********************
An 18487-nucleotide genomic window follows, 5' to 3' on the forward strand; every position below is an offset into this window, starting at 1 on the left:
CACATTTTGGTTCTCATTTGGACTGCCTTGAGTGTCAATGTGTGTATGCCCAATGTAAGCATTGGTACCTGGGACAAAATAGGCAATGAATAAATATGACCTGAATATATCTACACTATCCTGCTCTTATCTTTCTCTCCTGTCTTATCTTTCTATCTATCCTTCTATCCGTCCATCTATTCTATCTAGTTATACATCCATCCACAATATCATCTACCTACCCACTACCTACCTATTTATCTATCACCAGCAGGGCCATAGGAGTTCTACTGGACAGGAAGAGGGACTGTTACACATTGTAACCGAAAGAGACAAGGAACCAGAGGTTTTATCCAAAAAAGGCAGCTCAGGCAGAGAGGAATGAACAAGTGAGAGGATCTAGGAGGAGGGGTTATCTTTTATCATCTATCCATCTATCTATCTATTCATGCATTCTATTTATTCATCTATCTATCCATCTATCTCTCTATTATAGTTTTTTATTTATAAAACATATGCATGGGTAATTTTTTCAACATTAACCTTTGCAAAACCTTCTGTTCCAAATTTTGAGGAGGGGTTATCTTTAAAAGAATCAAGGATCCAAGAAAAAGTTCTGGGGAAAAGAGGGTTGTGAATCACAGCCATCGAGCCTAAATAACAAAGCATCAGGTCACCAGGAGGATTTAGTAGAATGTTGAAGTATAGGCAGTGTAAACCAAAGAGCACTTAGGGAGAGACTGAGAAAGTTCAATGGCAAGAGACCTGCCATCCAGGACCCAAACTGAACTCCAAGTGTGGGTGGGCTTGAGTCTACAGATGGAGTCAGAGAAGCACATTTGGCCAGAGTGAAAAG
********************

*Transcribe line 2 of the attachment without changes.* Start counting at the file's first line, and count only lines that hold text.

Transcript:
CACATTTTGGTTCTCATTTGGACTGCCTTGAGTGTCAATGTGTGTATGCCCAATGTAAGCATTGGTACCTGGGACAAAATAGGCAATGAATAAATATGACCTGAATATATCTACACTATCCTGCTCTTATCTTTCTCTCCTGTCTTATCTTTCTATCTATCCTTCTATCCGTCCATCTATTCTATCTAGTTATACATCCATCCACAATATCATCTACCTACCCACTACCTACCTATTTATCTATCACCAGCAGGGCCATAGGAGTTCTACTGGACAGGAAGAGGGACTGTTACACATTGTAACCGAAAGAGACAAGGAACCAGAGGTTTTATCCAAAAAAGGCAGCTCAGGCAGAGAGGAATGAACAAGTGAGAGGATCTAGGAGGAGGGGTTATCTTTTATCATCTATCCATCTATCTATCTATTCATGCATTCTATTTATTCATCTATCTATCCATCTATCTCTCTATTATAGTTTTTTATTTATAAAACATATGCATGGGTAATTTTTTCAACATTAACCTTTGCAAAACCTTCTGTTCCAAATTTTGAGGAGGGGTTATCTTTAAAAGAATCAAGGATCCAAGAAAAAGTTCTGGGGAAAAGAGGGTTGTGAATCACAGCCATCGAGCCTAAATAACAAAGCATCAGGTCACCAGGAGGATTTAGTAGAATGTTGAAGTATAGGCAGTGTAAACCAAAGAGCACTTAGGGAGAGACTGAGAAAGTTCAATGGCAAGAGACCTGCCATCCAGGACCCAAACTGAACTCCAAGTGTGGGTGGGCTTGAGTCTACAGATGGAGTCAGAGAAGCACATTTGGCCAGAGTGAAAAG